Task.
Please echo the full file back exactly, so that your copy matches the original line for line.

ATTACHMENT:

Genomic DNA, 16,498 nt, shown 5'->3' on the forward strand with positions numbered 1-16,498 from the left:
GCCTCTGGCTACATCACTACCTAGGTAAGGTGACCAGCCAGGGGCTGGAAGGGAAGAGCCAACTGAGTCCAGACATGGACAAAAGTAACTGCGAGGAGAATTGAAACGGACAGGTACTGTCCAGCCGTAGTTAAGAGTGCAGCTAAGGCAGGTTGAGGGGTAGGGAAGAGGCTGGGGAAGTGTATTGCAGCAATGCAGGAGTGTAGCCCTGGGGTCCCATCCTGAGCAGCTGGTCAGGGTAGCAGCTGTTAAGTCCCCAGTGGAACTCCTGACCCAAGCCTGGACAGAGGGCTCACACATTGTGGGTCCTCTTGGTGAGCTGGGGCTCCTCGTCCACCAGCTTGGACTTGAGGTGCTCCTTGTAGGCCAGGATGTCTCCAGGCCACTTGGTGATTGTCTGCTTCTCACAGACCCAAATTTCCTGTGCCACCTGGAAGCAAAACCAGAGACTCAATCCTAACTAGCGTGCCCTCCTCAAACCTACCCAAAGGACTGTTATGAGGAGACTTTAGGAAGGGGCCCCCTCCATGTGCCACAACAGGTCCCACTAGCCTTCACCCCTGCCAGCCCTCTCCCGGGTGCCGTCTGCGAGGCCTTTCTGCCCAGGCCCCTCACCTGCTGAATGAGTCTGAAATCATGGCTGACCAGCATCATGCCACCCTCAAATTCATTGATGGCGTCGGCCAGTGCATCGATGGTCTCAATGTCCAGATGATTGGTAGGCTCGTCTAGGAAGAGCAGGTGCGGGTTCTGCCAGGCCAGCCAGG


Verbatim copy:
Genomic DNA, 16,498 nt, shown 5'->3' on the forward strand with positions numbered 1-16,498 from the left:
GCCTCTGGCTACATCACTACCTAGGTAAGGTGACCAGCCAGGGGCTGGAAGGGAAGAGCCAACTGAGTCCAGACATGGACAAAAGTAACTGCGAGGAGAATTGAAACGGACAGGTACTGTCCAGCCGTAGTTAAGAGTGCAGCTAAGGCAGGTTGAGGGGTAGGGAAGAGGCTGGGGAAGTGTATTGCAGCAATGCAGGAGTGTAGCCCTGGGGTCCCATCCTGAGCAGCTGGTCAGGGTAGCAGCTGTTAAGTCCCCAGTGGAACTCCTGACCCAAGCCTGGACAGAGGGCTCACACATTGTGGGTCCTCTTGGTGAGCTGGGGCTCCTCGTCCACCAGCTTGGACTTGAGGTGCTCCTTGTAGGCCAGGATGTCTCCAGGCCACTTGGTGATTGTCTGCTTCTCACAGACCCAAATTTCCTGTGCCACCTGGAAGCAAAACCAGAGACTCAATCCTAACTAGCGTGCCCTCCTCAAACCTACCCAAAGGACTGTTATGAGGAGACTTTAGGAAGGGGCCCCCTCCATGTGCCACAACAGGTCCCACTAGCCTTCACCCCTGCCAGCCCTCTCCCGGGTGCCGTCTGCGAGGCCTTTCTGCCCAGGCCCCTCACCTGCTGAATGAGTCTGAAATCATGGCTGACCAGCATCATGCCACCCTCAAATTCATTGATGGCGTCGGCCAGTGCATCGATGGTCTCAATGTCCAGATGATTGGTAGGCTCGTCTAGGAAGAGCAGGTGCGGGTTCTGCCAGGCCAGCCAGG